Getting in a Celtic Mood

Every now and again, it’s nice to take a break from the usual kitchen conversations and share a bit of my private life. Hubby, Kiddo and I are a very close – as families should be. Oh, we have our moments but make no mistake about it – there’s a lot of love even in the most heated of moments. As a family, we like to try new adventures – and if the adventure turns out to be a real hoot, it becomes part of our family tradition. Kiddo once said if you don’t have something to look forward to, then you will end up with nothing to look back on later in life.

A few years back, Hubby was surfing the net; looking for something for us to do as a family – an outing or fair or something. That’s when he stumbled across the largest Celtic Fair west of the Mississippi. Just how large the fairs are east of the Mississippi, I could not say.

We said “What the heck, let’s go”. So we packed up the car (snacks for the road – it’s a 90 mile drive) and headed off to Sonora’s Fair Grounds, not knowing what to expect. Parking was a nightmare – the line to get in was long. Oh, but it was so worthwhile. Jousting competitions, a fire-breathing dragon, Celtic vendors galore. All sorts of yummy things to eat (got my lamb fix on – since I’m the only one in the family who will eat lamb, it was a real treat). Jugglers, wandering minstrels, belly dancers – a little something for everyone. Pirates and Roman Soldiers. We even learned about the history of the Emerald Isle that we hadn’t known before. (Love learning new things).

Best of all were the bands. There are several indoor stages with Irish Rock Bands. Yeah, you heard me right – rock bands.  Think AC/DC ‘It’s a Long Way to the Top’ and you’ll get the idea. We had a ball. People were dancing  anywhere they could find to kick off their shoes, let their hair down and just go wild.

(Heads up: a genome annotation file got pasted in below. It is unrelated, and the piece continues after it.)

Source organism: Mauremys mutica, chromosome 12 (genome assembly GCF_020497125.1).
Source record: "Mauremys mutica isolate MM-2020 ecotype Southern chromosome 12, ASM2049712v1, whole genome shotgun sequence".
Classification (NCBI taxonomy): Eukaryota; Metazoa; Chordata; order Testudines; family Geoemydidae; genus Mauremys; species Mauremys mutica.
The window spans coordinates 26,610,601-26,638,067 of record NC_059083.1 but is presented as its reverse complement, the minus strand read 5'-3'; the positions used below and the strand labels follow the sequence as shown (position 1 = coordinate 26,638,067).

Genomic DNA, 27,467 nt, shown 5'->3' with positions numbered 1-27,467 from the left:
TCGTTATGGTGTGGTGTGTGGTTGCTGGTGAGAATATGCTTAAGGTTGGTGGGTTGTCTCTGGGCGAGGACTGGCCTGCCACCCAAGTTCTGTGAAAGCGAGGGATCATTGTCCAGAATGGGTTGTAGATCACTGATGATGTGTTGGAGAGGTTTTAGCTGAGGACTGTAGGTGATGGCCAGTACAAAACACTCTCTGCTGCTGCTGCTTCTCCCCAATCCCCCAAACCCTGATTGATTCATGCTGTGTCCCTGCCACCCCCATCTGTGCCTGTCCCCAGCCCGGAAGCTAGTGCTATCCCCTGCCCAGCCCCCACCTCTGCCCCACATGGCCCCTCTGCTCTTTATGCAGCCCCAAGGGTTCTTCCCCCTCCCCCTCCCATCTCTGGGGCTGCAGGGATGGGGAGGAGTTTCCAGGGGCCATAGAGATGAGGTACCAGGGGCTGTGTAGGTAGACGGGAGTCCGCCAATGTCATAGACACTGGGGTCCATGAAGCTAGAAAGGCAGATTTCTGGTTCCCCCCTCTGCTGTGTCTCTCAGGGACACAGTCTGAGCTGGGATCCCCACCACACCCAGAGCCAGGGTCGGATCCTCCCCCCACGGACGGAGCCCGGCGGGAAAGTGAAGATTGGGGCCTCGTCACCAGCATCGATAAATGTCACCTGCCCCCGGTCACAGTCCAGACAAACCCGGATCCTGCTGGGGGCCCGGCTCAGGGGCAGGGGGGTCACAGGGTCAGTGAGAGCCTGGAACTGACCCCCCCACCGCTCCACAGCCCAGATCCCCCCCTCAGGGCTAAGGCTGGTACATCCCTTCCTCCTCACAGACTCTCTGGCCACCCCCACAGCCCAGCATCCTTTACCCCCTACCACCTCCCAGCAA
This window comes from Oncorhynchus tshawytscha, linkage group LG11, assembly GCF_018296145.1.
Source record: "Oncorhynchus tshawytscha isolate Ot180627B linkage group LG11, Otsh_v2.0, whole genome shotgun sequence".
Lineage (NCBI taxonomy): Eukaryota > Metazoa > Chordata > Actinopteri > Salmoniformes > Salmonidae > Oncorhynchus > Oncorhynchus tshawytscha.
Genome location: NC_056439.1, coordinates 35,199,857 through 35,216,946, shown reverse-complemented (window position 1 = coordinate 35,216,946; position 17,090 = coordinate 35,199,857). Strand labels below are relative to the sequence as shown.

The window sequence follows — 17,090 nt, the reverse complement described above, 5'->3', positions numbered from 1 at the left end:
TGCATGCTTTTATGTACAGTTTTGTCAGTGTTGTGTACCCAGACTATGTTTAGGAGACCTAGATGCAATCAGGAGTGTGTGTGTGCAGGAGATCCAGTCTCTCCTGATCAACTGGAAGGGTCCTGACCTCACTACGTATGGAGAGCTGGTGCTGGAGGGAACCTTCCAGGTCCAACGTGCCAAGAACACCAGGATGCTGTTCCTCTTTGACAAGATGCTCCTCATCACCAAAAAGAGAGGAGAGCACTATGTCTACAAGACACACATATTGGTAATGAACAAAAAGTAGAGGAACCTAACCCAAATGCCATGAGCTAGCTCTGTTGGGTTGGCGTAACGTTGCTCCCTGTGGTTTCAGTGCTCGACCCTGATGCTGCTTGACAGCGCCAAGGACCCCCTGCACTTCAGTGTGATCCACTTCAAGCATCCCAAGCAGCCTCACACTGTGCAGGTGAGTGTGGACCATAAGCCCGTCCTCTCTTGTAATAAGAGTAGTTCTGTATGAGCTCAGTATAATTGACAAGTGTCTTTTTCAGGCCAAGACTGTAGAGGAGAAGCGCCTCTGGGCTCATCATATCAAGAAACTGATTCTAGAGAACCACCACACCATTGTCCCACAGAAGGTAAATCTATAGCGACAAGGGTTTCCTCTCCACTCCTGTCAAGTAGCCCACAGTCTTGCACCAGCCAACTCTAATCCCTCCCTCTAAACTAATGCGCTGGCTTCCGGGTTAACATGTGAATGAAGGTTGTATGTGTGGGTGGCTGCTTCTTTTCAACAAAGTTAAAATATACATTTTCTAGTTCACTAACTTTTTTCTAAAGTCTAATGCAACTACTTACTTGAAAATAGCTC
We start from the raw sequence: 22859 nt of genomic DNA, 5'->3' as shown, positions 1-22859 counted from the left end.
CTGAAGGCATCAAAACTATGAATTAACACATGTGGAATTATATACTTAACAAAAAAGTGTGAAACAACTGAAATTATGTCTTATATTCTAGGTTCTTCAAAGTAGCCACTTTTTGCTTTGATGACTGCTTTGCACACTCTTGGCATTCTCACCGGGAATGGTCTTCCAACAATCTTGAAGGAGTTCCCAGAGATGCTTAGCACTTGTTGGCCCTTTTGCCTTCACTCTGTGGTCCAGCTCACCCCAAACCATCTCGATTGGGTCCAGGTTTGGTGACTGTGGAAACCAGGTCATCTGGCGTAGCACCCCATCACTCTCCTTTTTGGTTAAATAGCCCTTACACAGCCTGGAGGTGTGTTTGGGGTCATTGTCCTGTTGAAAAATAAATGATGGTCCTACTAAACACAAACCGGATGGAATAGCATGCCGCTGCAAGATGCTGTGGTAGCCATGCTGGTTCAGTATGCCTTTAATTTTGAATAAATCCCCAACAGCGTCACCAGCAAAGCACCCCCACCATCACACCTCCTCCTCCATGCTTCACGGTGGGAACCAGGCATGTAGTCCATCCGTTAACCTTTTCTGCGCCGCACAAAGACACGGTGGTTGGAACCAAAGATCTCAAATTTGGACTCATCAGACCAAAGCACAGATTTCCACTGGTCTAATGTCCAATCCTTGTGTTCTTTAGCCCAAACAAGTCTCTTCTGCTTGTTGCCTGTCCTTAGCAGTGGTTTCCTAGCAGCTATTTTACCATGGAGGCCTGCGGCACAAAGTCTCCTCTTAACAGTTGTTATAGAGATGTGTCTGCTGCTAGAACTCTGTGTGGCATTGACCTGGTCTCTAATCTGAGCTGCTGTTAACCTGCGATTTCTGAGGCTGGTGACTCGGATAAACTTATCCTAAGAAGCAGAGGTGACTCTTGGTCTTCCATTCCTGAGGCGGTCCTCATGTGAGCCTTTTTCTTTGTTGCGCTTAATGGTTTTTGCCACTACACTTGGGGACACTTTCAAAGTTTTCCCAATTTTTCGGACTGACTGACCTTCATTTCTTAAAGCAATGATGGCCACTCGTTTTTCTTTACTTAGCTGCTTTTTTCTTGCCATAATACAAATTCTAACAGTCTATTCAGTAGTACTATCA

That was three years ago. We soaked in as much as possible. The Celtic Fair is now a March Must Family Tradition – and for good reason . . . this year we’re going strictly for the music, having seen everything else a few times already. Oh, and the food – gotta have my lamb. And maybe the jousting. Okay, mainly the music, and the food. . .

The sights to see, the music to hear, the shouts and the cheers. Root for the Heroes and Boos to the Villains with their hearts as black as night. Royal courts mingle in the streets as peasants bow. Story tellers perched on bales of hay weave their colorful yarns. Peddler set up shops in large tents to sell their wares – mugs for the Ale, bags and boggles for the ladies and hand-carved toys to delight the little ones. Food on sticks roasted over a fiery pit and pints of beer galore.

The horses in the jousting competition are all rescued animals. And a finer gathering of steeds you’re not likely see. These animals carry themselves well, heads held high with a sense of pride and purpose. They are more than trained “show horses” – they are ambassadors. When the hat is passed to collect donations to rescue other animals, the crowds always respond well.

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